CINCINNATI -- Justin Morneau's Silver Slugger hasn't yet shown up, but his golden glove has had a tremendous impact on the Pirates since his Aug. 31 acquisition from Minnesota.
That's lower case "golden," because the first baseman hasn't earned any Gold Gloves for defensive play during his 11 Major League seasons. However, Twins manager Ron Gardenhire's report to good buddy Clint Hurdle that Morneau's defense will open some eyes has borne out.
"He has definitely brought an edge to everything he does," said Hurdle. "He's a blue-collar guy, no flash, not a lot of style, not the range to knock your socks off."
Sounds like Morneau fits in perfectly with what shortstop Clint Barmes last year branded the Pirates' Vanilla Infield, for its lack of pizzazz while making all the plays.
"Defensively," Hurdle added of Morneau, "he's made more than a handful of plays that made you go, 'Wow.'"
There was a sequence of those in the ninth inning of the Pirates' postseason-clinching victory on Monday in Chicago, which Hurdle called "as sharp an inning as I've ever seen a first baseman have defensively."
It was punctuated by a play Andrew McCutchen likened to Derek Jeter's classic "flip play." In Game 3 of the 2001 American League Championship Series, the Yankees shortstop materialized to the right of home plate to retrieve an errant throw from the outfield and his flip to catcher Jorge Posada nailed Jeremy Giambi to help the Bombers to a 1-0 win and start them toward a comeback from an 0-2 deficit to the AL pennant.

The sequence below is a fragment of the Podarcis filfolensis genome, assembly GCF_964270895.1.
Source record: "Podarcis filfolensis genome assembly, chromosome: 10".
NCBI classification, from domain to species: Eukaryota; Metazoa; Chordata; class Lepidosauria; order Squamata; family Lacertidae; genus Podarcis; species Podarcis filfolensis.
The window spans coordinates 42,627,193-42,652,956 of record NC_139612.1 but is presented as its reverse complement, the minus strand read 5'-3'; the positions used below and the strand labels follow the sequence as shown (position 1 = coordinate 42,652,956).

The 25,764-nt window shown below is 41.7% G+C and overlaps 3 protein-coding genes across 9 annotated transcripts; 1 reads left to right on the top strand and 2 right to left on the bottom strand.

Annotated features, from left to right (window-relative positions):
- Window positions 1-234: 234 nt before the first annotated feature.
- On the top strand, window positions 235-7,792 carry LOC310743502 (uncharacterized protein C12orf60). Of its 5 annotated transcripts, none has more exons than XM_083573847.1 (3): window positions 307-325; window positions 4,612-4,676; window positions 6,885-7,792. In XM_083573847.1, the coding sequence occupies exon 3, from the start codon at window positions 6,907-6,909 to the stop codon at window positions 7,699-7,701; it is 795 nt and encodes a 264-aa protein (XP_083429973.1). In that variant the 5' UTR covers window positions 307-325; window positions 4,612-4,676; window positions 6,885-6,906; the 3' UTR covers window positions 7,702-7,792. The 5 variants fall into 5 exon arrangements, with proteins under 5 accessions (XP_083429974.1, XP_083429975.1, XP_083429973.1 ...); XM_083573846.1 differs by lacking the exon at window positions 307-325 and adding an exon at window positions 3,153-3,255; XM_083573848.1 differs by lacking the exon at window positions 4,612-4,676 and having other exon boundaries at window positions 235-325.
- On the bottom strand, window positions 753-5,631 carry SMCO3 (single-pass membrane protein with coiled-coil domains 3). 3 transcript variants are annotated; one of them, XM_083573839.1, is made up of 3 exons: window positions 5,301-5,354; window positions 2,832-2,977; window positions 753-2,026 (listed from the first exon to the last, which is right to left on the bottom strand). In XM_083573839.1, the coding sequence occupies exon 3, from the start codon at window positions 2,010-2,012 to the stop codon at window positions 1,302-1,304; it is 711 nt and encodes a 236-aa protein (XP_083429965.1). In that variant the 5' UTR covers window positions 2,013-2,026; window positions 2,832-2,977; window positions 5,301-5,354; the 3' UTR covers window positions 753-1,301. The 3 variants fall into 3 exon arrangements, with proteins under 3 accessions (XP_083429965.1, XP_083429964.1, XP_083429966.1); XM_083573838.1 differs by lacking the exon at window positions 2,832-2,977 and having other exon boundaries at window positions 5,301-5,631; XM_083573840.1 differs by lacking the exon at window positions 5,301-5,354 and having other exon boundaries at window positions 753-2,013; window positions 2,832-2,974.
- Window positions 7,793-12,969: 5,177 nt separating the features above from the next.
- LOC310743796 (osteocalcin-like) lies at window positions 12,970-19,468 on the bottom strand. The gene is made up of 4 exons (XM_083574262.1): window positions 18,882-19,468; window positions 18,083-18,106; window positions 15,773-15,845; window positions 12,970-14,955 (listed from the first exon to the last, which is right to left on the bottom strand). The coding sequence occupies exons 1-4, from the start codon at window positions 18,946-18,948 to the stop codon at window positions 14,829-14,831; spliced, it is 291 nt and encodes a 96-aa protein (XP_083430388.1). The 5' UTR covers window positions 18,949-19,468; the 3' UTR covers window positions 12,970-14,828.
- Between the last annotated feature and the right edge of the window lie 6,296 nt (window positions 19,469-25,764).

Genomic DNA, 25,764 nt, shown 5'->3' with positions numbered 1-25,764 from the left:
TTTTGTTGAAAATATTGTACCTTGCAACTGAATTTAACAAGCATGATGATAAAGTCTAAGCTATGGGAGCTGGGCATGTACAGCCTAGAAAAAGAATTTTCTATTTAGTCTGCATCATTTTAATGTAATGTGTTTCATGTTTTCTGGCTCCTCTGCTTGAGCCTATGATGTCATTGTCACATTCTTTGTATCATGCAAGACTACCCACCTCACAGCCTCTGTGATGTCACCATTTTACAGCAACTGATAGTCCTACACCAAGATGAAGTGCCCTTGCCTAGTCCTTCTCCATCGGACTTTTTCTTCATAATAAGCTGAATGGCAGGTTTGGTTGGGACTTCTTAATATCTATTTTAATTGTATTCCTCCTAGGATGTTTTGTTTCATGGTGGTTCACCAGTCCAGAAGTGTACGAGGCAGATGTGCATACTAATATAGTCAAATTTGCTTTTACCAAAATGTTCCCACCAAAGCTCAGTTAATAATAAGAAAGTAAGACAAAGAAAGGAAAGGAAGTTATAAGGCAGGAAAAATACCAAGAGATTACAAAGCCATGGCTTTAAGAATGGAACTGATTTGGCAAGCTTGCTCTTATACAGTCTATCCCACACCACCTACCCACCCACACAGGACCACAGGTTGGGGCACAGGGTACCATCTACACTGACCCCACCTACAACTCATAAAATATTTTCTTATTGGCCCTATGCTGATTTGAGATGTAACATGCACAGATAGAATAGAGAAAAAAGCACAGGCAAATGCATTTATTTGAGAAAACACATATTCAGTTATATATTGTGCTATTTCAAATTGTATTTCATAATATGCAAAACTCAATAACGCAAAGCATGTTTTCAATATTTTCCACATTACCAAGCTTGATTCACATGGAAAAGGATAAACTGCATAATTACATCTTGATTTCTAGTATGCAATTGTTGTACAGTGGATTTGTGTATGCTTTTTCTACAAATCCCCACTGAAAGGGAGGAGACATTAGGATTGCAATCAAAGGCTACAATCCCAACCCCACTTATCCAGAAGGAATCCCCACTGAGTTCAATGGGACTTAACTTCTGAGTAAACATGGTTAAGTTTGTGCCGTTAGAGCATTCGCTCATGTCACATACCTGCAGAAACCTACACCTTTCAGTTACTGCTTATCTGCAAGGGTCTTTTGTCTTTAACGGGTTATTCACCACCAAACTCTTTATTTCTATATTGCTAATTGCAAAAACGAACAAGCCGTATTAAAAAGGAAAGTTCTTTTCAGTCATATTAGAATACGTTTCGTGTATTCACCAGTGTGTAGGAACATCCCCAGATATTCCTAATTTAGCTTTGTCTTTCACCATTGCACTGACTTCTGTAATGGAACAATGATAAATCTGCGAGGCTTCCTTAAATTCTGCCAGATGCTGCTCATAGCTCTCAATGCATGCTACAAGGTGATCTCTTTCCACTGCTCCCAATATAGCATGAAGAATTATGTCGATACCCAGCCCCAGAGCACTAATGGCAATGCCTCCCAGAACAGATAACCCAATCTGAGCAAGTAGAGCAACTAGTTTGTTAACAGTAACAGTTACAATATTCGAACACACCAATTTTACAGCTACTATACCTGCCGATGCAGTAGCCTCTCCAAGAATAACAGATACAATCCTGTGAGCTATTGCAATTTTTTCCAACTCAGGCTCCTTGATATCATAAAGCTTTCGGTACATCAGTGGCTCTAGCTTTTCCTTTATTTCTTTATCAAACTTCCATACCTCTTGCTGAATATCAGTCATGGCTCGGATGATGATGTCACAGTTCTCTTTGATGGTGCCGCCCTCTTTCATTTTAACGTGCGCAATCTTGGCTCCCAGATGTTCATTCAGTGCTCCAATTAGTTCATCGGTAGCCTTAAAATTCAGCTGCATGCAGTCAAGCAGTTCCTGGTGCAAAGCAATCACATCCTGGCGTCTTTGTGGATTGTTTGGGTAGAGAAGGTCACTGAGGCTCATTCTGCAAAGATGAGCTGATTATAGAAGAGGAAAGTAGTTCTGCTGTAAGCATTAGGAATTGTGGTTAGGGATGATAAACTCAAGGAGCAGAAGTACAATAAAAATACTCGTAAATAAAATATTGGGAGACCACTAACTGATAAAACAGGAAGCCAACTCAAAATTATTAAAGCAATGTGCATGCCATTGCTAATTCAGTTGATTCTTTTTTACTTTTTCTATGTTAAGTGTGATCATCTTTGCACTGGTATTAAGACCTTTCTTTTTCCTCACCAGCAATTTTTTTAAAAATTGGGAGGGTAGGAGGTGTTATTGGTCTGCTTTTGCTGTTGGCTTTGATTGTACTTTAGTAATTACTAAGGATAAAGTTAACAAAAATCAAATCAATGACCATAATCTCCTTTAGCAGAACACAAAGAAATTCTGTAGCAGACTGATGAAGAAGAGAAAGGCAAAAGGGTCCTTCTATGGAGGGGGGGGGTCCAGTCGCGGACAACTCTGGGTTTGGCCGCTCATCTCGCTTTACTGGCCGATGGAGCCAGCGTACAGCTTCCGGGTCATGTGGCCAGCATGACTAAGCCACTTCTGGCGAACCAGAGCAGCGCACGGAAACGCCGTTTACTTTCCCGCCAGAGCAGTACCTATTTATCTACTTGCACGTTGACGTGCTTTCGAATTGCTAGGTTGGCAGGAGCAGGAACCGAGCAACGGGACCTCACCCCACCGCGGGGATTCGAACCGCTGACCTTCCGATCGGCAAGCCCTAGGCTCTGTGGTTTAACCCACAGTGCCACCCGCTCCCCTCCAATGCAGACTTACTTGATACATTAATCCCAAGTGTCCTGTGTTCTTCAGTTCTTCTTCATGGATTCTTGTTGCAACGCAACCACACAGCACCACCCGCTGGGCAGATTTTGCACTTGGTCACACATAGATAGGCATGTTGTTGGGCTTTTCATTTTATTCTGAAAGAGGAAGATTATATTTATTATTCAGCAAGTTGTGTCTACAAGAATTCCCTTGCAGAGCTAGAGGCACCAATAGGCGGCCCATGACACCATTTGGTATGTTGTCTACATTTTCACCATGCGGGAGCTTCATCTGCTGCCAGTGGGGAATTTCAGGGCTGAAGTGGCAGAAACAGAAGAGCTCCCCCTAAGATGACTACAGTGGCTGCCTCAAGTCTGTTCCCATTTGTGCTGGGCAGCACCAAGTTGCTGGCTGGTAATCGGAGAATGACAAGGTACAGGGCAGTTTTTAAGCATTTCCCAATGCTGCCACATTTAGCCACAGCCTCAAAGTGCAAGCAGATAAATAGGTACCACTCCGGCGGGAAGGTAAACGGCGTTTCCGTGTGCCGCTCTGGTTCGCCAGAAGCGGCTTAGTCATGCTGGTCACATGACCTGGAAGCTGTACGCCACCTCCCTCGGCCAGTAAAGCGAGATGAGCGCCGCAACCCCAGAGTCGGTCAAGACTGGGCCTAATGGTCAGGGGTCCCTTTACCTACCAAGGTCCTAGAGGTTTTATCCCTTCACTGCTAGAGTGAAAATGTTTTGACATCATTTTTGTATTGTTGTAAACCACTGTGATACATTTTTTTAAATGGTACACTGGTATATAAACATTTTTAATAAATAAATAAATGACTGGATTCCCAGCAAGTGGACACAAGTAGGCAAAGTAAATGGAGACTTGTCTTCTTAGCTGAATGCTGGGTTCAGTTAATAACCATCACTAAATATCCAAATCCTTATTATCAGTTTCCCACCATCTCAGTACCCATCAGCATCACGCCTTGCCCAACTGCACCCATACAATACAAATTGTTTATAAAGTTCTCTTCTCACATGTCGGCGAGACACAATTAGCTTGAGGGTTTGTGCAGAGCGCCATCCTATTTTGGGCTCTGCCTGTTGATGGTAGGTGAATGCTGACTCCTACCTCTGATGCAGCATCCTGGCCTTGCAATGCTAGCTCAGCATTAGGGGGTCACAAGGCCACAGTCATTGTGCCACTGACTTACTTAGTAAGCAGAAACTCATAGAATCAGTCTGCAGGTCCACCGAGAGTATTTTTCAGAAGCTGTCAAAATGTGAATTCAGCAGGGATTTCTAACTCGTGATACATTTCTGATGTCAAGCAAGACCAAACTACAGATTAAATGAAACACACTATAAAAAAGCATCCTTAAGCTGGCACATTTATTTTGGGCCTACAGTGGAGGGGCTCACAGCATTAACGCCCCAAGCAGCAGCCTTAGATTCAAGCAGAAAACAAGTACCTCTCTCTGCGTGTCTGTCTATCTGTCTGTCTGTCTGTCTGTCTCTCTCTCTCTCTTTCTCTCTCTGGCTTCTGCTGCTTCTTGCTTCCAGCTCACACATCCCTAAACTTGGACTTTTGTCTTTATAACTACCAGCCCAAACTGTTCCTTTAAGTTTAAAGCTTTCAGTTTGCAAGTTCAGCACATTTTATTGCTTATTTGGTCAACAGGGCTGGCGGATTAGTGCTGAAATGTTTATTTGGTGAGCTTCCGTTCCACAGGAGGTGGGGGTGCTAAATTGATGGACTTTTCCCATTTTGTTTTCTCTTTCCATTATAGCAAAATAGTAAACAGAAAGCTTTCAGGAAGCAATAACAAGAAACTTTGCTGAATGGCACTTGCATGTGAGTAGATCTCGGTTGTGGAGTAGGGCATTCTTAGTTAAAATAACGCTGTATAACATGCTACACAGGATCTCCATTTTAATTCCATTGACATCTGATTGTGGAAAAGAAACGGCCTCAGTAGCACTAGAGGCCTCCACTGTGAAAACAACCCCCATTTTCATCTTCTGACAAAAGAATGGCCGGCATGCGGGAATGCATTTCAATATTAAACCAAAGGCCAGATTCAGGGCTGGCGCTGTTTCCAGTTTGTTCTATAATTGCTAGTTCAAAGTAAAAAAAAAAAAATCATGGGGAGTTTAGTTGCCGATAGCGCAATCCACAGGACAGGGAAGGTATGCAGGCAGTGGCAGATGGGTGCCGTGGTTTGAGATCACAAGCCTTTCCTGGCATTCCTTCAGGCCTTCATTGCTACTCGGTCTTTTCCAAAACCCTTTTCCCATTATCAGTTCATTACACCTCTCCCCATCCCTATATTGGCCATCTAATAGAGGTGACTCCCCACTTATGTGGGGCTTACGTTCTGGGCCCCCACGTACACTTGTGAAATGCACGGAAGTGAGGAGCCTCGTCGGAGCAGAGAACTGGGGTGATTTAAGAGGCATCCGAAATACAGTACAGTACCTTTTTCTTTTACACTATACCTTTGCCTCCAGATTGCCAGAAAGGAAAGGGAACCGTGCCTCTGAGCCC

On Monday night, with the Bucs trying to hold onto a 2-1 lead, Morneau picked up a loose ball in front of the mound and his flip to catcher Russell Martin nailed Nate Schierholtz for the game-ending out.
Hurdle installed Morneau as his cleanup hitter against right-handed pitchers, and Hurdle is sticking with that even though Morneau is hitting .260, with no homers and three RBIs in 24 games with the Bucs.
Tom Singer is a reporter for MLB.com and writes an MLBlog Change for a Nickel. He can also be found on Twitter @Tom_Singer. This story was not subject to the approval of Major League Baseball or its clubs.